Local buy-in key to speedier transmission development, study finds

Source: By Jeffrey Tomich, E&E News • Posted: Thursday, June 13, 2024

Developers have neglected to engage host communities until “after everything was so-called baked,” said former Energy Secretary Ernest Moniz.

Heavy machinery is used to cut trees to widen an existing power line corridor in Maine.

Heavy machinery is used to cut trees to widen an existing power line corridor near Bingham, Maine. Robert F. Bukaty/AP Photo

Developers could speed up transmission projects by engaging upfront with the communities in a power line’s path, according to a study by researchers at Harvard University and MIT.

The study published Tuesday during Harvard Climate Week includes the lessons learned from three multi-state transmission projects that got bogged down in different regions of the U.S.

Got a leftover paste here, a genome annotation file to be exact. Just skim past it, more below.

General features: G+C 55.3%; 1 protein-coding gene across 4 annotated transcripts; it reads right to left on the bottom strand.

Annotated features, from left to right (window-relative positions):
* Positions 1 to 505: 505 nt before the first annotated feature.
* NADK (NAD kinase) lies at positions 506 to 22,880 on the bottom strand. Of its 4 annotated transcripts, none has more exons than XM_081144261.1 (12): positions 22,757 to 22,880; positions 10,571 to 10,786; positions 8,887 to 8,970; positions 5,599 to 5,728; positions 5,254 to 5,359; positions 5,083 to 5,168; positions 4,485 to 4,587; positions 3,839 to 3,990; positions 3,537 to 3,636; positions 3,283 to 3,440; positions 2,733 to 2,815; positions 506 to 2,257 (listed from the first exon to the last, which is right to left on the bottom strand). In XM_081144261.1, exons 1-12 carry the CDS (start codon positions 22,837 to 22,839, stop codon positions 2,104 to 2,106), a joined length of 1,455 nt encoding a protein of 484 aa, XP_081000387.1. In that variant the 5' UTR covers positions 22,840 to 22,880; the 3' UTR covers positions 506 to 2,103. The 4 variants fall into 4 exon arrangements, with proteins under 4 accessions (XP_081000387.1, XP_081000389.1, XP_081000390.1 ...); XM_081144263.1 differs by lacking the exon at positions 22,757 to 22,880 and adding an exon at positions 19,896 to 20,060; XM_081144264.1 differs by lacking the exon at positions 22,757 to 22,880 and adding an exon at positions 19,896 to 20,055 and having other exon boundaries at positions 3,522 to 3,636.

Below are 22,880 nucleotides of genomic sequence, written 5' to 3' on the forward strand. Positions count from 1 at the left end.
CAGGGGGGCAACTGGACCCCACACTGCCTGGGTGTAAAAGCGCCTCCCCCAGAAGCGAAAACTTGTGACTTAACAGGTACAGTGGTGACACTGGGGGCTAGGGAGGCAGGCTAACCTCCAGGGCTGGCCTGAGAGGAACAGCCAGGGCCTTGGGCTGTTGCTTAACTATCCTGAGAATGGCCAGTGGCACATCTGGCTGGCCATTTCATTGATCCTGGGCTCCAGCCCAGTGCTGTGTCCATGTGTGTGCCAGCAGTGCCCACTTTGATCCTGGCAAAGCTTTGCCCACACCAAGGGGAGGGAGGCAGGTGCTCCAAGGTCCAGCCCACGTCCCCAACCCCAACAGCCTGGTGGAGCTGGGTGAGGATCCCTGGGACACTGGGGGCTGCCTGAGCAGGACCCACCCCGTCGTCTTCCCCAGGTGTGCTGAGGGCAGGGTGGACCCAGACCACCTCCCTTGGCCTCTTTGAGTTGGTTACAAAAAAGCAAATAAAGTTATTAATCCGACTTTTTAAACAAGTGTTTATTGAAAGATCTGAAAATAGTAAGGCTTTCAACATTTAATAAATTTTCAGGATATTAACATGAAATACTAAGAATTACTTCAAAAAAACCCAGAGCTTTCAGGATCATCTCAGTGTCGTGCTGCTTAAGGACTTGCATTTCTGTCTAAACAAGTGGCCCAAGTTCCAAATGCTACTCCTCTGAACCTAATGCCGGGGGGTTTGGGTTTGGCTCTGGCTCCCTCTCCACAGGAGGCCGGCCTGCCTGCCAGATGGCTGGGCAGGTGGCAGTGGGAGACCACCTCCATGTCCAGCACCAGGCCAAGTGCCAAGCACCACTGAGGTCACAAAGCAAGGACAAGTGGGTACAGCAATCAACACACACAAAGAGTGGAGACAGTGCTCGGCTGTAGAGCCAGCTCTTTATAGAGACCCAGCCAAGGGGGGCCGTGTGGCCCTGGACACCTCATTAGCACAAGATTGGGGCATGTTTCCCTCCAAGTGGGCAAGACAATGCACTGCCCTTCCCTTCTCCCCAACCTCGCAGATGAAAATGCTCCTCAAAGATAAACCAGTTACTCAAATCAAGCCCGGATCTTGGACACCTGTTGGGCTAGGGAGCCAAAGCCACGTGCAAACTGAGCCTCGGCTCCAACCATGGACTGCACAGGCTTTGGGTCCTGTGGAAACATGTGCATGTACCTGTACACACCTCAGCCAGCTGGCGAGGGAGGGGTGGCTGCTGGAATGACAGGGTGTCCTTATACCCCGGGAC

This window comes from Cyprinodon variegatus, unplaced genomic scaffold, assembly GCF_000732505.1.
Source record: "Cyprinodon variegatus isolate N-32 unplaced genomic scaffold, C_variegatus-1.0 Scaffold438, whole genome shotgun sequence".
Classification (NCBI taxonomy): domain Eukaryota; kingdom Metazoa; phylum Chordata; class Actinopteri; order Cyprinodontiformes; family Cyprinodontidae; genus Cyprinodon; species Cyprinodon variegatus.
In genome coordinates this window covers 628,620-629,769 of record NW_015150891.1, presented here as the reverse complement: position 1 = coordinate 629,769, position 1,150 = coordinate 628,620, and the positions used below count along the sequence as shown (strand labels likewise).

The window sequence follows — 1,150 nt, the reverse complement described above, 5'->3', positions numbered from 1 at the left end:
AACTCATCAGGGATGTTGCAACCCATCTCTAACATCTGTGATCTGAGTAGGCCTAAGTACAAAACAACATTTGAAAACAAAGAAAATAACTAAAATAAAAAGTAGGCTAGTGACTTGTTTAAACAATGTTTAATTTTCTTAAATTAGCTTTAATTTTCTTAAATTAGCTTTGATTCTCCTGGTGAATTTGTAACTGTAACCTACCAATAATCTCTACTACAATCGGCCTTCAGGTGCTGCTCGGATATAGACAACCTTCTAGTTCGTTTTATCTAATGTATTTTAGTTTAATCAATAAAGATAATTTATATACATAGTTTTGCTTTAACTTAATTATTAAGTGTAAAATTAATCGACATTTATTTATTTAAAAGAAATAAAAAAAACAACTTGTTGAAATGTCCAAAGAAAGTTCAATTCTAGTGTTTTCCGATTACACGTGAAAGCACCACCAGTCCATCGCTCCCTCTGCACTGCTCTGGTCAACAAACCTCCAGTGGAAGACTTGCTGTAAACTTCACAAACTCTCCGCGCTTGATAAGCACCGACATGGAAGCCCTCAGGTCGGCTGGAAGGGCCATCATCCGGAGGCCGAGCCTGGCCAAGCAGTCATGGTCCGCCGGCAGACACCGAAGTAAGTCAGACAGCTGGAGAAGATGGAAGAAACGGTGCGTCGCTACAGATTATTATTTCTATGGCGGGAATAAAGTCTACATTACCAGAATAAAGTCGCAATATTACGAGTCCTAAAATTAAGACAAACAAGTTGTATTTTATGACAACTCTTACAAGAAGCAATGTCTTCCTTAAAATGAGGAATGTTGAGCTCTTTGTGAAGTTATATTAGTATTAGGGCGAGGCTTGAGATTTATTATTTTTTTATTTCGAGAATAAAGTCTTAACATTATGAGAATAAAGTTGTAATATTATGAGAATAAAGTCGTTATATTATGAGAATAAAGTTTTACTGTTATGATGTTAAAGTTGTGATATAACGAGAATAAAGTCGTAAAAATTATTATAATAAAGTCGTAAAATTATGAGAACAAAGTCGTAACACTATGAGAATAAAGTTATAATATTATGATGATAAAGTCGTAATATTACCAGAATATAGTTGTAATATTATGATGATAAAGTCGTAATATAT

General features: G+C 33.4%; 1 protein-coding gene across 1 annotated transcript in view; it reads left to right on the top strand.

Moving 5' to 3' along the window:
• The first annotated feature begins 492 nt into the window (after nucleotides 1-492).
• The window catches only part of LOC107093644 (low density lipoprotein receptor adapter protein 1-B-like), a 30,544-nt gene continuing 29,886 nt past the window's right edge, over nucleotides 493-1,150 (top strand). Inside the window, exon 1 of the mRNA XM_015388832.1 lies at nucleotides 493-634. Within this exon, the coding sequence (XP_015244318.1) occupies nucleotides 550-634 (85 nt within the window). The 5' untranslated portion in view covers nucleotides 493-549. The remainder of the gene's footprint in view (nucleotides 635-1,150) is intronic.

Stephen Ansolabehere, a professor of government at Harvard and lead author of the study, said proposed power lines often face delays because developers don’t listen to the needs of local communities.

“If we were to identify one thing that we think is systematically going wrong in all the case studies, even though they’re very different places and very different projects, [it] is that the listening process broke down in every instance where things failed,” Ansolabehere said, adding that developers treated the public engagement process “as a box to be checked” rather than an opportunity to improve their projects.